10. Proactive Investors has a list of eight cannabis puns to remove from your vocabulary. It’s a good start, if meagre in number.
    Proactive Investors

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BUSINESS
   

Aphria’s Q3 Falls Short,
Regulators Impose $50M Impairment

Christopher J Amelung

Aphria’s posted net loss of $108.2M loss for Q3, with quarterly revenue of $73.6M, which fell short of the $83.5M analysts predicted. Last Q3, the company reported net revenues of $10.3M and net profits of $12.9M.
MJ Biz Daily, Bloomberg, CBC Business

Organigram’s High Yields
Double Sales, Beat Expectations

Public Domain

Organigram more than doubled its sales to post net revenues of $26.9M (up from $12.9M last quarter, and beating the expected $23.77M) and gross revenues of $33.4M for Q2, noting its crops were yielding bigger harvests, and its all-in cultivation cost had declined to $0.85 per gram.
New Cannabis Ventures, MJ Biz Daily

Supplies are Short,
Whether or Not the Shortage is Over

Health Canada reported there is 19 times as much smokable cannabis as there is demand, but Brock University professor Michael J Armstrong says that number is misleading. “It certainly doesn’t mean what they claim it means, that there’s lots of supply. There is very little finished dry cannabis actually available for customers.”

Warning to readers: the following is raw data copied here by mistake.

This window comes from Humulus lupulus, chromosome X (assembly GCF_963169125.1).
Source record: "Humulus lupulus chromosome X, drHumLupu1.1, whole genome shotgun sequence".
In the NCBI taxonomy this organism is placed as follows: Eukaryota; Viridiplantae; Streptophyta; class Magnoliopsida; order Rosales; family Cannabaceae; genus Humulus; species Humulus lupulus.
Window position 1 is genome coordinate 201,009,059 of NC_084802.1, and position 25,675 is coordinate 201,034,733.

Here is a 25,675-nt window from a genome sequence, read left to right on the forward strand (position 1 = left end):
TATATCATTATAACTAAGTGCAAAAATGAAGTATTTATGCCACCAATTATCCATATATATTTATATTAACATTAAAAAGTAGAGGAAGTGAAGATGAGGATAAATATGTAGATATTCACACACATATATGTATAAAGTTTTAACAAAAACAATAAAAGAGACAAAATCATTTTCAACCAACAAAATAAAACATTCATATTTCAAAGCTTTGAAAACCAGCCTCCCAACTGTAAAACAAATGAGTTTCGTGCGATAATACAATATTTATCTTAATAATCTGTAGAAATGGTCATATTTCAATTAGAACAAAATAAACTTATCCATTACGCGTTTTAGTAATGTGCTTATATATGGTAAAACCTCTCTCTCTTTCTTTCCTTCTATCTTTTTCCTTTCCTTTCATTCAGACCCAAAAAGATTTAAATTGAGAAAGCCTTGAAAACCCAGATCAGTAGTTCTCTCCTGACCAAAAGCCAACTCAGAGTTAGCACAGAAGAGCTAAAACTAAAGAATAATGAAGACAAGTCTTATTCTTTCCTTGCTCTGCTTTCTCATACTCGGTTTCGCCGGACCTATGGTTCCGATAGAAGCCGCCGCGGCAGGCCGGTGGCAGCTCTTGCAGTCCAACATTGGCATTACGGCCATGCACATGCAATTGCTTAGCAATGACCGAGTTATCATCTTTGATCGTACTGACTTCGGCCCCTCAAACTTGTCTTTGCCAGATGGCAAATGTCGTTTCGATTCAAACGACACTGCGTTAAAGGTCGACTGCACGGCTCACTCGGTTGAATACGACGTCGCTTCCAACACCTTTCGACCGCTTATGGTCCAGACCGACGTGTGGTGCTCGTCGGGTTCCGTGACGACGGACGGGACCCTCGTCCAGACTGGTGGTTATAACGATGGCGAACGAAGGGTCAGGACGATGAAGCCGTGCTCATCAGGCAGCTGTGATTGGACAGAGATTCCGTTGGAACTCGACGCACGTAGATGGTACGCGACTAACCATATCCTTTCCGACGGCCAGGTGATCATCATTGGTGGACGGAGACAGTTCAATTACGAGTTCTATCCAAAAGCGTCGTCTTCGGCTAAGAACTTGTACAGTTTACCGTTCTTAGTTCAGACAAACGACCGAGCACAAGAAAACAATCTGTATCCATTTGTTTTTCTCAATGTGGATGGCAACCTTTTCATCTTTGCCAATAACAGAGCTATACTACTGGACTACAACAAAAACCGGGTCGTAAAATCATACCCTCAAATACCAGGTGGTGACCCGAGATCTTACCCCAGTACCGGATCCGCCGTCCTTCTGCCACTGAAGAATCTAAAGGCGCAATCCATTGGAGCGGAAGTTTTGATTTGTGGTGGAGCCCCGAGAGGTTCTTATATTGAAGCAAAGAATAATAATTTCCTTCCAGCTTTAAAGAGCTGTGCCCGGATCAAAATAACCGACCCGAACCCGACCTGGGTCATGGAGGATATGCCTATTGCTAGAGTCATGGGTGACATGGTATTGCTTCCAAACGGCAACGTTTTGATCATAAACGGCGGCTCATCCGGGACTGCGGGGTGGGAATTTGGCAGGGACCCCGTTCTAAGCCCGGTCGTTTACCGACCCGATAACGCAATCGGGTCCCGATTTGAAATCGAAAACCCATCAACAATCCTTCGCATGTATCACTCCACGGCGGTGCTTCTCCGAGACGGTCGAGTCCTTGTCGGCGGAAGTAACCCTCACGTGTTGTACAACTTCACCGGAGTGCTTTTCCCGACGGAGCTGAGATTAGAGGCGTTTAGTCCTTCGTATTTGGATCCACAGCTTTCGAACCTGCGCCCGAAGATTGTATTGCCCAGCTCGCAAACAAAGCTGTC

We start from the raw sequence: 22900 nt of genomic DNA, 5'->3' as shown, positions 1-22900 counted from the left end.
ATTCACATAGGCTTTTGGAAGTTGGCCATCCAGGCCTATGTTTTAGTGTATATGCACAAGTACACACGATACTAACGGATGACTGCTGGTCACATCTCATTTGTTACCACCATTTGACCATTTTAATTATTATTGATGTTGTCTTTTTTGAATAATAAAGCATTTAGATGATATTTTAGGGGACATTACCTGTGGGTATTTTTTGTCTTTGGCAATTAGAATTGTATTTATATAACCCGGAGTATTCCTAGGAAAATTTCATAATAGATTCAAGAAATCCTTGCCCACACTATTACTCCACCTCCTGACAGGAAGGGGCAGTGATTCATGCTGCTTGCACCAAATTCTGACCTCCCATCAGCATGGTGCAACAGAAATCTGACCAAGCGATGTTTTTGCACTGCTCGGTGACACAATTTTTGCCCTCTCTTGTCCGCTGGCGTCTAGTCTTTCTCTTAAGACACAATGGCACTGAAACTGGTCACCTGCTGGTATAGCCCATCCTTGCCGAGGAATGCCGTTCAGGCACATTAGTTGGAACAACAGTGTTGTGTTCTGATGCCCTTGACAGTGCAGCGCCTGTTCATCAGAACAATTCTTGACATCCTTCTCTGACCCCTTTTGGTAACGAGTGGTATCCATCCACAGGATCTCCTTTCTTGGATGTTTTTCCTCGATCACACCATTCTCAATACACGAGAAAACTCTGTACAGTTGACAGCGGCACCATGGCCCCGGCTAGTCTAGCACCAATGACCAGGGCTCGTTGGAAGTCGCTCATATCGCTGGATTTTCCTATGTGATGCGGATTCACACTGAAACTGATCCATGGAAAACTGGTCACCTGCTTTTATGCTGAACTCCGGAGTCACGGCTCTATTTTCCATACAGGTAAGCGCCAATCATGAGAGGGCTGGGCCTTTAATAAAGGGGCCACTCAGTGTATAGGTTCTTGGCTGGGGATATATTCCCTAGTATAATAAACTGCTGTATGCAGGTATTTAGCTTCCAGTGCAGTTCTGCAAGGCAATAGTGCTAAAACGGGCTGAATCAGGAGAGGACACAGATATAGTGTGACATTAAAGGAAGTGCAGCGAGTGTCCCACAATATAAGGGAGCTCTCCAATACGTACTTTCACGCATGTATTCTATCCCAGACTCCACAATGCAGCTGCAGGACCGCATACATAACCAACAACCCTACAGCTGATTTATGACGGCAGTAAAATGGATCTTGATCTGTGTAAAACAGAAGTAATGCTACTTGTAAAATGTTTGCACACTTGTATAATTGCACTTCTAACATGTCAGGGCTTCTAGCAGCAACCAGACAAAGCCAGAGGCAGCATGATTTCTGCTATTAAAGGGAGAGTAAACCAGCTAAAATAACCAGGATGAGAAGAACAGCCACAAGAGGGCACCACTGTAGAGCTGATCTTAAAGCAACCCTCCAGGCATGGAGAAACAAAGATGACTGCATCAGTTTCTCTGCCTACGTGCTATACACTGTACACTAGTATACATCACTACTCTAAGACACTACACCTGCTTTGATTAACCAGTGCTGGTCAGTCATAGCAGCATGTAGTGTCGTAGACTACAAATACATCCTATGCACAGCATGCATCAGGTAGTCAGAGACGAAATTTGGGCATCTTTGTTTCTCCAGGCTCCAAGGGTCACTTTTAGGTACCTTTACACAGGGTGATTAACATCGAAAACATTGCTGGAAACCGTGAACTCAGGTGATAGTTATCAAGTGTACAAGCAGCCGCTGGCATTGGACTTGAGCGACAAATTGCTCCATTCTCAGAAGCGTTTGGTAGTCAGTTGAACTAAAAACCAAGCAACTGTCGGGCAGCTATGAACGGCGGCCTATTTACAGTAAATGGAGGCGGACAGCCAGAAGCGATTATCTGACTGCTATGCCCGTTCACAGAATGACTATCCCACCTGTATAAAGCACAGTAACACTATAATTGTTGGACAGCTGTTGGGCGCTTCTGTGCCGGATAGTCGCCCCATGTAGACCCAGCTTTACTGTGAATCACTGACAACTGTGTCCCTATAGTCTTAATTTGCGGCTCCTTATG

The Star

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Quick Hits -- Business
   
  1. Health Canada has given out 173 production licenses so far. On the retail front, The Leaf’s Sol Israel tallied the number of REC stores that have received licenses issued across the country: he counted 248, though some are not yet open. Twitter—Government of Canada Health, Solomon IsraelGlobal cannabis investors are losing interest in the Canadian industry. CTV News
  1. Health Canada has given out 173 production licenses so far. On the retail front, The Leaf’s Sol Israel tallied the number of REC stores that have received licenses issued across the country: he counted 248, though some are not yet open. Twitter—Government of Canada Health, Solomon Israel
  2. Global cannabis investors are losing interest in the Canadian industry. CTV News